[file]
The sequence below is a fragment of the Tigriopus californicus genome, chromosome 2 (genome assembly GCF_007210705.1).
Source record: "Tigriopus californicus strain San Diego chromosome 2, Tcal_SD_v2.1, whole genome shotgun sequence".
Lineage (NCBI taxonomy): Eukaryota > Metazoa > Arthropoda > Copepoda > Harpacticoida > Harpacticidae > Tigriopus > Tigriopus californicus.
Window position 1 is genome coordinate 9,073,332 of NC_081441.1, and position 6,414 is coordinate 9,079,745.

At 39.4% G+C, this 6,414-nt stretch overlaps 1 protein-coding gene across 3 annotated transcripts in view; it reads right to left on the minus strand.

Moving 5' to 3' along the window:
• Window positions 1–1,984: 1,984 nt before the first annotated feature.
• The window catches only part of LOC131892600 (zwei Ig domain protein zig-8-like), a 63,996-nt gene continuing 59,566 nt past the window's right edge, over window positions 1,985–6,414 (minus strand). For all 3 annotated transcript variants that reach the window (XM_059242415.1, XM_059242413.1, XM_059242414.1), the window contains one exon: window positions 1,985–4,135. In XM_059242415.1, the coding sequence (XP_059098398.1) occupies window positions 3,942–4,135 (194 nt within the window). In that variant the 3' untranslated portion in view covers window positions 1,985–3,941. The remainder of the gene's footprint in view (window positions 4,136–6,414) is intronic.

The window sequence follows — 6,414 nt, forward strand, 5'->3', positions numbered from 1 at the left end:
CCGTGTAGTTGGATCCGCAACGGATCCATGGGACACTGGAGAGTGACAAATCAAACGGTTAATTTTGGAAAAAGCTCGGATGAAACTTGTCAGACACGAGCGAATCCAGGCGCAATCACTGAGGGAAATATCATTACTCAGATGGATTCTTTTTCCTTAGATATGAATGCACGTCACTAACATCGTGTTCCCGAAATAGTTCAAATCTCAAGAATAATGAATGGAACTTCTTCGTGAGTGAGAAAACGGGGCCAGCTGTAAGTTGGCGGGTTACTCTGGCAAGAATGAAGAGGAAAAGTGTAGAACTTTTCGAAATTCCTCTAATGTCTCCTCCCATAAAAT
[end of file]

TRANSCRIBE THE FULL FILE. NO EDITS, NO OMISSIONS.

The sequence below is a fragment of the Tigriopus californicus genome, chromosome 2 (genome assembly GCF_007210705.1).
Source record: "Tigriopus californicus strain San Diego chromosome 2, Tcal_SD_v2.1, whole genome shotgun sequence".
Lineage (NCBI taxonomy): Eukaryota > Metazoa > Arthropoda > Copepoda > Harpacticoida > Harpacticidae > Tigriopus > Tigriopus californicus.
Window position 1 is genome coordinate 9,073,332 of NC_081441.1, and position 6,414 is coordinate 9,079,745.

At 39.4% G+C, this 6,414-nt stretch overlaps 1 protein-coding gene across 3 annotated transcripts in view; it reads right to left on the minus strand.

Moving 5' to 3' along the window:
• Window positions 1–1,984: 1,984 nt before the first annotated feature.
• The window catches only part of LOC131892600 (zwei Ig domain protein zig-8-like), a 63,996-nt gene continuing 59,566 nt past the window's right edge, over window positions 1,985–6,414 (minus strand). For all 3 annotated transcript variants that reach the window (XM_059242415.1, XM_059242413.1, XM_059242414.1), the window contains one exon: window positions 1,985–4,135. In XM_059242415.1, the coding sequence (XP_059098398.1) occupies window positions 3,942–4,135 (194 nt within the window). In that variant the 3' untranslated portion in view covers window positions 1,985–3,941. The remainder of the gene's footprint in view (window positions 4,136–6,414) is intronic.

The window sequence follows — 6,414 nt, forward strand, 5'->3', positions numbered from 1 at the left end:
CCGTGTAGTTGGATCCGCAACGGATCCATGGGACACTGGAGAGTGACAAATCAAACGGTTAATTTTGGAAAAAGCTCGGATGAAACTTGTCAGACACGAGCGAATCCAGGCGCAATCACTGAGGGAAATATCATTACTCAGATGGATTCTTTTTCCTTAGATATGAATGCACGTCACTAACATCGTGTTCCCGAAATAGTTCAAATCTCAAGAATAATGAATGGAACTTCTTCGTGAGTGAGAAAACGGGGCCAGCTGTAAGTTGGCGGGTTACTCTGGCAAGAATGAAGAGGAAAAGTGTAGAACTTTTCGAAATTCCTCTAATGTCTCCTCCCATAAAAT